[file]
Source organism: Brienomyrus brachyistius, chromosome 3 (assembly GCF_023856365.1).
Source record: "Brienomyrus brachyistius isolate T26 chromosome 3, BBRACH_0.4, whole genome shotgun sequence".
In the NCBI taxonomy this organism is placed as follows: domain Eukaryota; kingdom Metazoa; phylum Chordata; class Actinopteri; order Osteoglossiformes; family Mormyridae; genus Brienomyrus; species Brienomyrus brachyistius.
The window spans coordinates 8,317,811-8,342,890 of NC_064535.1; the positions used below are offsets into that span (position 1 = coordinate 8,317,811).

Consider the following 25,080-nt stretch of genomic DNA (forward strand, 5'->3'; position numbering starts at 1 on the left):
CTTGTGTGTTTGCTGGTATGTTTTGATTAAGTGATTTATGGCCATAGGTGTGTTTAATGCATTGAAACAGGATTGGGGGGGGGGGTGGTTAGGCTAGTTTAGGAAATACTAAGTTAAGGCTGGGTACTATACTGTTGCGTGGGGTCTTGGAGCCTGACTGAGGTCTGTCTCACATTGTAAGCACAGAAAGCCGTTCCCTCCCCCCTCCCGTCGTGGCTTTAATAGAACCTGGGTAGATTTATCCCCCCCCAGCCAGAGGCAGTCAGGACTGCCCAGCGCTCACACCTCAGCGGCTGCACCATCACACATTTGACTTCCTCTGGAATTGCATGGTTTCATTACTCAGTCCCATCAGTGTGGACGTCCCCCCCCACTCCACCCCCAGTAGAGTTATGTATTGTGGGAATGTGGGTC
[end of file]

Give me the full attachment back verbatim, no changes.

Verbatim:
Source organism: Brienomyrus brachyistius, chromosome 3 (assembly GCF_023856365.1).
Source record: "Brienomyrus brachyistius isolate T26 chromosome 3, BBRACH_0.4, whole genome shotgun sequence".
In the NCBI taxonomy this organism is placed as follows: domain Eukaryota; kingdom Metazoa; phylum Chordata; class Actinopteri; order Osteoglossiformes; family Mormyridae; genus Brienomyrus; species Brienomyrus brachyistius.
The window spans coordinates 8,317,811-8,342,890 of NC_064535.1; the positions used below are offsets into that span (position 1 = coordinate 8,317,811).

Consider the following 25,080-nt stretch of genomic DNA (forward strand, 5'->3'; position numbering starts at 1 on the left):
CTTGTGTGTTTGCTGGTATGTTTTGATTAAGTGATTTATGGCCATAGGTGTGTTTAATGCATTGAAACAGGATTGGGGGGGGGGGTGGTTAGGCTAGTTTAGGAAATACTAAGTTAAGGCTGGGTACTATACTGTTGCGTGGGGTCTTGGAGCCTGACTGAGGTCTGTCTCACATTGTAAGCACAGAAAGCCGTTCCCTCCCCCCTCCCGTCGTGGCTTTAATAGAACCTGGGTAGATTTATCCCCCCCCAGCCAGAGGCAGTCAGGACTGCCCAGCGCTCACACCTCAGCGGCTGCACCATCACACATTTGACTTCCTCTGGAATTGCATGGTTTCATTACTCAGTCCCATCAGTGTGGACGTCCCCCCCCACTCCACCCCCAGTAGAGTTATGTATTGTGGGAATGTGGGTC